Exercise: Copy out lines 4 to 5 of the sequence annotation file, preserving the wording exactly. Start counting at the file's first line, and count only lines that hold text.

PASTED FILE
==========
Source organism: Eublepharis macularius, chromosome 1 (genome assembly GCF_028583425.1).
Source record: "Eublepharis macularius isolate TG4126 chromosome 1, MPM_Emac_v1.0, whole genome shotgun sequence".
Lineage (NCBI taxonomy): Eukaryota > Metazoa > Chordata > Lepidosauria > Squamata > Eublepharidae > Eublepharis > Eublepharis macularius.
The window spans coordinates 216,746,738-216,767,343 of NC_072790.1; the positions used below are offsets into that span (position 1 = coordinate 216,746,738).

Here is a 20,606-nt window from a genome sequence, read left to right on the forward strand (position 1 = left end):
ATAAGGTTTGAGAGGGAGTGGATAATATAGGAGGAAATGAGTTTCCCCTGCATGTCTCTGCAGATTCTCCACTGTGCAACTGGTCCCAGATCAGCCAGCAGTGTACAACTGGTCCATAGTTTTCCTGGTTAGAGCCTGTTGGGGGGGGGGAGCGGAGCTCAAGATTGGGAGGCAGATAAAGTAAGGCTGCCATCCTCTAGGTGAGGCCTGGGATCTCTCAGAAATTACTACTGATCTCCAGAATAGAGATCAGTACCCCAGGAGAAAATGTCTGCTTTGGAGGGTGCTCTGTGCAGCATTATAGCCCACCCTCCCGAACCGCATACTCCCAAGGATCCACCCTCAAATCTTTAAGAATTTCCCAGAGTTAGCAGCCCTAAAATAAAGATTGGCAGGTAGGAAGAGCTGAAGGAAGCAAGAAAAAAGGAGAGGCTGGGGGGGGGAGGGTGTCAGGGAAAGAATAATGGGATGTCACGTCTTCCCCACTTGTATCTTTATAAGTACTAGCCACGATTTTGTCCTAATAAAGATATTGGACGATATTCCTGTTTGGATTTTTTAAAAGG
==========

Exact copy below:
The window spans coordinates 216,746,738-216,767,343 of NC_072790.1; the positions used below are offsets into that span (position 1 = coordinate 216,746,738).

Here is a 20,606-nt window from a genome sequence, read left to right on the forward strand (position 1 = left end):